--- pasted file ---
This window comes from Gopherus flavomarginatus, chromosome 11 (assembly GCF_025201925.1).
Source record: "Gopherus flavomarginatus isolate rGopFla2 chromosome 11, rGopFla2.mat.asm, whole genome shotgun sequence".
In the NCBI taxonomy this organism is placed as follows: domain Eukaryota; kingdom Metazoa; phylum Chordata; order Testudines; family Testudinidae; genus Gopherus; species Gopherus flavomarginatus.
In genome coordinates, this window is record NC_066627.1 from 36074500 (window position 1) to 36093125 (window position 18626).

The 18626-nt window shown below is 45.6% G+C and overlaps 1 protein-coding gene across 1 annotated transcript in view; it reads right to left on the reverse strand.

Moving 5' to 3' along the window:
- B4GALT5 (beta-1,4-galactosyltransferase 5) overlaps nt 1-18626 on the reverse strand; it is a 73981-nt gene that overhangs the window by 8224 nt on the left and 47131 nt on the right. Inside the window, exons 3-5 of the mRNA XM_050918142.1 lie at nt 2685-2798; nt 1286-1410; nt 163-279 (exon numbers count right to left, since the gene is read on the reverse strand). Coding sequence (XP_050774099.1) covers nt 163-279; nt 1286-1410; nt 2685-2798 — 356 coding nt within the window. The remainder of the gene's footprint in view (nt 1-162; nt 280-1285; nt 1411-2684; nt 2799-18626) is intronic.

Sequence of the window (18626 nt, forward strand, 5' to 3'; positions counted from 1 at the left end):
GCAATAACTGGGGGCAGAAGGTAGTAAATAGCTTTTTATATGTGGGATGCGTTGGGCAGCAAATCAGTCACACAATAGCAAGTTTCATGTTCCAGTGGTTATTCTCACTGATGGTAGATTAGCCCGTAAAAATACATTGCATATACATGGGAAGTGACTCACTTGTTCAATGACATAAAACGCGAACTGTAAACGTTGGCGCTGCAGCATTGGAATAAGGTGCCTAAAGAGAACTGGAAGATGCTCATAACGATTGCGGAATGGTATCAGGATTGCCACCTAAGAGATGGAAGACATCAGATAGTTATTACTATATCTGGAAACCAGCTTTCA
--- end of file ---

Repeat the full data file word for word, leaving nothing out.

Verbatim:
This window comes from Gopherus flavomarginatus, chromosome 11 (assembly GCF_025201925.1).
Source record: "Gopherus flavomarginatus isolate rGopFla2 chromosome 11, rGopFla2.mat.asm, whole genome shotgun sequence".
In the NCBI taxonomy this organism is placed as follows: domain Eukaryota; kingdom Metazoa; phylum Chordata; order Testudines; family Testudinidae; genus Gopherus; species Gopherus flavomarginatus.
In genome coordinates, this window is record NC_066627.1 from 36074500 (window position 1) to 36093125 (window position 18626).

The 18626-nt window shown below is 45.6% G+C and overlaps 1 protein-coding gene across 1 annotated transcript in view; it reads right to left on the reverse strand.

Moving 5' to 3' along the window:
- B4GALT5 (beta-1,4-galactosyltransferase 5) overlaps nt 1-18626 on the reverse strand; it is a 73981-nt gene that overhangs the window by 8224 nt on the left and 47131 nt on the right. Inside the window, exons 3-5 of the mRNA XM_050918142.1 lie at nt 2685-2798; nt 1286-1410; nt 163-279 (exon numbers count right to left, since the gene is read on the reverse strand). Coding sequence (XP_050774099.1) covers nt 163-279; nt 1286-1410; nt 2685-2798 — 356 coding nt within the window. The remainder of the gene's footprint in view (nt 1-162; nt 280-1285; nt 1411-2684; nt 2799-18626) is intronic.

Sequence of the window (18626 nt, forward strand, 5' to 3'; positions counted from 1 at the left end):
GCAATAACTGGGGGCAGAAGGTAGTAAATAGCTTTTTATATGTGGGATGCGTTGGGCAGCAAATCAGTCACACAATAGCAAGTTTCATGTTCCAGTGGTTATTCTCACTGATGGTAGATTAGCCCGTAAAAATACATTGCATATACATGGGAAGTGACTCACTTGTTCAATGACATAAAACGCGAACTGTAAACGTTGGCGCTGCAGCATTGGAATAAGGTGCCTAAAGAGAACTGGAAGATGCTCATAACGATTGCGGAATGGTATCAGGATTGCCACCTAAGAGATGGAAGACATCAGATAGTTATTACTATATCTGGAAACCAGCTTTCA